On Wednesday against Canton-Akron, he chased down a liner in the right-center-field alley off the bat of Carlos Mota. The ball was skipping on the grass toward the wall when Buford, at high speed, knocked it down with his glove, adroitly slid to a stop and then scrambled to his feet to make a relay throw. Second baseman Rodney Lofton's perfect throw home caught Terry Crowley trying to score from first in a game the Suns won, 2-1.
One night later, Buford made a diving catch in right center on a sinking liner by Canton's Tom Eiterman. It came in another 2-1 Suns win.
NOTES: Sergio Cairo, the team's fourth outfielder at the start of the season, not only worked his way into the starting lineup, but now leads the Eastern League in hitting with a .337 average. Cairo has started every game since May 5. He replaced Steve Martin, one of the players acquired from San Diego in the Craig Worthington trade. Martin, upset over his playing time, left the club recently and asked to be traded or released. He is on the suspended list. . . . The addition of IF-OF Greg Roth from Rochester on Monday helped alleviate the problem of a shortage of outfielders. . . . Alexander is the team's hottest batter, hitting safely in 10 of his past 11 games. His average during that stretch is .409 (18-for-44). . . . Devares' seven-game hitting streak raised his average to .194.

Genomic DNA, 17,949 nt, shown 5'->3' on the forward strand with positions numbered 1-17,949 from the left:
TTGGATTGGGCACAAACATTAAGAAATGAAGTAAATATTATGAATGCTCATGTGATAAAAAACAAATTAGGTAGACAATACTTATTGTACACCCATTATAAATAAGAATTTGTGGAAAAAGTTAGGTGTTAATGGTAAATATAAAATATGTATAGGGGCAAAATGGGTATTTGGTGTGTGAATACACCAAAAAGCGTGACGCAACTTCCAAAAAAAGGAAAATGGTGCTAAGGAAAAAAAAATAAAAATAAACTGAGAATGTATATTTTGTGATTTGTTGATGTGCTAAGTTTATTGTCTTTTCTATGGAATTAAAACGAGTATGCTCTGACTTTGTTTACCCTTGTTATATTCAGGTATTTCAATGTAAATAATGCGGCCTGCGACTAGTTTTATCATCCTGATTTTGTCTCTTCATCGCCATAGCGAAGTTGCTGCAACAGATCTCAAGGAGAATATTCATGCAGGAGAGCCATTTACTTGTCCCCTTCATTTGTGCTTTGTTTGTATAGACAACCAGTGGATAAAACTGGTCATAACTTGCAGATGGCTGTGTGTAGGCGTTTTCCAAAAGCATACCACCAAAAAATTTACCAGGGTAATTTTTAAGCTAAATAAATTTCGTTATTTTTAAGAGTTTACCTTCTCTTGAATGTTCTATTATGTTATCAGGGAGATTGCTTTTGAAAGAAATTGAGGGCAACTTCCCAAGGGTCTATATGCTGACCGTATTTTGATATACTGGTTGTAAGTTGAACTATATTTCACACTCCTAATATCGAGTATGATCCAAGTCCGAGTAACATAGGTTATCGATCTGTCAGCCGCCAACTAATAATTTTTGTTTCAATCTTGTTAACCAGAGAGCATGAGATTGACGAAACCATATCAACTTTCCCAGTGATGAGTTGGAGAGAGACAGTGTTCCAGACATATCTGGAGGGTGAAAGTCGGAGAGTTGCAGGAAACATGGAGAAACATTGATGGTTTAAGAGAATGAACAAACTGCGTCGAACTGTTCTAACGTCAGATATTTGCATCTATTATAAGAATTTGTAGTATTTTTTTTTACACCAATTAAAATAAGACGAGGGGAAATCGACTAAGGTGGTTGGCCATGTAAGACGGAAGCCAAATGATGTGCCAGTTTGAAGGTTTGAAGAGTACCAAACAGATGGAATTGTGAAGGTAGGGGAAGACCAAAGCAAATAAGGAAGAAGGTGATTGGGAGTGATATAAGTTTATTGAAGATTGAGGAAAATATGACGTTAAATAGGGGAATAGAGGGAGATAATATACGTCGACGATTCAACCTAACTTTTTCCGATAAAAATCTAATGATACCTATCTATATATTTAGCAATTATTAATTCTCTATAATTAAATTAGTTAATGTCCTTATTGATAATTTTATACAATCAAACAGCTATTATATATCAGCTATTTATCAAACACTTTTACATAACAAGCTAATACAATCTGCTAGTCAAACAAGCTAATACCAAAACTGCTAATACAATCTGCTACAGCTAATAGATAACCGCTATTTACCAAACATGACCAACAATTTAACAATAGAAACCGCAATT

Key's Cameron turns on HR power
FREDERICK -- Stanton Cameron hit 29 home runs in 318 games during five years in the New York Mets' system. This season with the Class-A Frederick Keys, the right-handed hitting outfielder has picked up the pace considerably, connecting for 10 homers in only 41 games.
Three of those 10 homers were hit out of Grove Stadium, including one that traveled some 460 feet in the air, according to Keys general Manager Keith Lupton. That blast easily cleared a 28-foot high will in left-center, which is 390 feet from home platete.
Cameron, who will be 23 on July 5, was acquired by the Orioles last December in the Class-AA portion of the Rule V draft, after the Mets left him unprotected.
NOTES: A crowd of 338 -- Frederick's smallest ever -- attended Tuesday's 5-3 loss to Prince William in cold temperatures after a day-long rain. Still, the Keys' average of 3,134 per game is second in the league to Durham's 3,889....Manager Bobby Miscik drew his first ejection of the season in that loss for arguing a close call at first base.
Down on the farm
Orioles sent to Hagerstown on rehabilitative assignment since 1989:
Player.. .. .. .. .Dates.. .. .. .. ..Games..Performance
P Jim Poole.. .. ..May 25, 1992
.. .. .. .. .. .. .(still on rehab).. ..2.. .0-0, 5-IP, 1-ER
2B Bill Ripken.. ..Aug. 14, 1991.. .. ..1.. .3-5, .600, 1-R, 1-SB
1B Glenn Davis.. ..Aug. 10-14, 1991.. ..4.. .4-14, .286, 1 HR
P Dave Johnson.. ..July 2, 7, 12, 1991..3.. .3-0
OF Brady Anderson..July 6-19, 1990.. .. 9.. .13-34, .382, hit in all 9
.. .. .. .. .. .. .. .. .. .. .. .. .. .. .. .. .. .. . .. .. .. games
OF Mike Devereaux..June 11-14, 1990.. ..4.. .5-20, .250, 3-2Bs
P Ben McDonald.. ..Apr. 24, 28;.. .. .. 3.. .0-1
.. .. .. .. .. .. .May 14, '90 .. .. .. .. .. ..
OF Steve Finley.. .AUGg. 21-31, 1989.. 11.. .20-48, .407